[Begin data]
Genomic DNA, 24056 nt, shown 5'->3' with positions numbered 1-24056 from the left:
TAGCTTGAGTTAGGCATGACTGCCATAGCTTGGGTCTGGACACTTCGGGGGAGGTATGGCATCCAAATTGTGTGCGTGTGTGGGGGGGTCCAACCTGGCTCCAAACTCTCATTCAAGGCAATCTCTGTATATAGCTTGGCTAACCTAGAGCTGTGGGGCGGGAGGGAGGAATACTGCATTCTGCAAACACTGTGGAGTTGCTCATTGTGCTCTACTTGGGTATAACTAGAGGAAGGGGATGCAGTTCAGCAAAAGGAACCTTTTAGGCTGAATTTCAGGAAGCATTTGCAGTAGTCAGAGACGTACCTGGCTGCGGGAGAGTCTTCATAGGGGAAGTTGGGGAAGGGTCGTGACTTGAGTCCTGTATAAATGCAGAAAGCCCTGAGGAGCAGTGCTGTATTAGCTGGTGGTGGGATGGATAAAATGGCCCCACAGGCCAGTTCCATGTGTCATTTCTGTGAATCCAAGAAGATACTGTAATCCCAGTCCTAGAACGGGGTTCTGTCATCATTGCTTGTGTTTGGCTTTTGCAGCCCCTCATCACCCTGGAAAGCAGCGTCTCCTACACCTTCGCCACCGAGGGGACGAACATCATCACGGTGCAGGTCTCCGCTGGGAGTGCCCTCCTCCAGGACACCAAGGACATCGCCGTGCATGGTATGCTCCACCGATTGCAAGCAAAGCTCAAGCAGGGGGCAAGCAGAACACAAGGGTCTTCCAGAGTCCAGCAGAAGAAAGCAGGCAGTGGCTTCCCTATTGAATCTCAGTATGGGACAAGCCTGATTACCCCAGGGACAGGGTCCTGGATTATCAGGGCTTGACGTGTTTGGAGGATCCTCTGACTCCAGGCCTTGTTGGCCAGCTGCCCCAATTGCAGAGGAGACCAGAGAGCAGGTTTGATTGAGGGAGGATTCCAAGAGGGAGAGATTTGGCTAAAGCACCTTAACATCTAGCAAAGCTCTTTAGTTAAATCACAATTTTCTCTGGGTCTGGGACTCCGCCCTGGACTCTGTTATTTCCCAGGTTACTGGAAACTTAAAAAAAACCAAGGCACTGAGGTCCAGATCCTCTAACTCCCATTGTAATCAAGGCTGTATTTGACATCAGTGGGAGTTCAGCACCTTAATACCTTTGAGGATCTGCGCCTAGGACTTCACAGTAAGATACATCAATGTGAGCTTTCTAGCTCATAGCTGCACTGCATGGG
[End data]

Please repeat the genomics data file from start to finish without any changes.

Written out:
Genomic DNA, 24056 nt, shown 5'->3' with positions numbered 1-24056 from the left:
TAGCTTGAGTTAGGCATGACTGCCATAGCTTGGGTCTGGACACTTCGGGGGAGGTATGGCATCCAAATTGTGTGCGTGTGTGGGGGGGTCCAACCTGGCTCCAAACTCTCATTCAAGGCAATCTCTGTATATAGCTTGGCTAACCTAGAGCTGTGGGGCGGGAGGGAGGAATACTGCATTCTGCAAACACTGTGGAGTTGCTCATTGTGCTCTACTTGGGTATAACTAGAGGAAGGGGATGCAGTTCAGCAAAAGGAACCTTTTAGGCTGAATTTCAGGAAGCATTTGCAGTAGTCAGAGACGTACCTGGCTGCGGGAGAGTCTTCATAGGGGAAGTTGGGGAAGGGTCGTGACTTGAGTCCTGTATAAATGCAGAAAGCCCTGAGGAGCAGTGCTGTATTAGCTGGTGGTGGGATGGATAAAATGGCCCCACAGGCCAGTTCCATGTGTCATTTCTGTGAATCCAAGAAGATACTGTAATCCCAGTCCTAGAACGGGGTTCTGTCATCATTGCTTGTGTTTGGCTTTTGCAGCCCCTCATCACCCTGGAAAGCAGCGTCTCCTACACCTTCGCCACCGAGGGGACGAACATCATCACGGTGCAGGTCTCCGCTGGGAGTGCCCTCCTCCAGGACACCAAGGACATCGCCGTGCATGGTATGCTCCACCGATTGCAAGCAAAGCTCAAGCAGGGGGCAAGCAGAACACAAGGGTCTTCCAGAGTCCAGCAGAAGAAAGCAGGCAGTGGCTTCCCTATTGAATCTCAGTATGGGACAAGCCTGATTACCCCAGGGACAGGGTCCTGGATTATCAGGGCTTGACGTGTTTGGAGGATCCTCTGACTCCAGGCCTTGTTGGCCAGCTGCCCCAATTGCAGAGGAGACCAGAGAGCAGGTTTGATTGAGGGAGGATTCCAAGAGGGAGAGATTTGGCTAAAGCACCTTAACATCTAGCAAAGCTCTTTAGTTAAATCACAATTTTCTCTGGGTCTGGGACTCCGCCCTGGACTCTGTTATTTCCCAGGTTACTGGAAACTTAAAAAAAACCAAGGCACTGAGGTCCAGATCCTCTAACTCCCATTGTAATCAAGGCTGTATTTGACATCAGTGGGAGTTCAGCACCTTAATACCTTTGAGGATCTGCGCCTAGGACTTCACAGTAAGATACATCAATGTGAGCTTTCTAGCTCATAGCTGCACTGCATGGG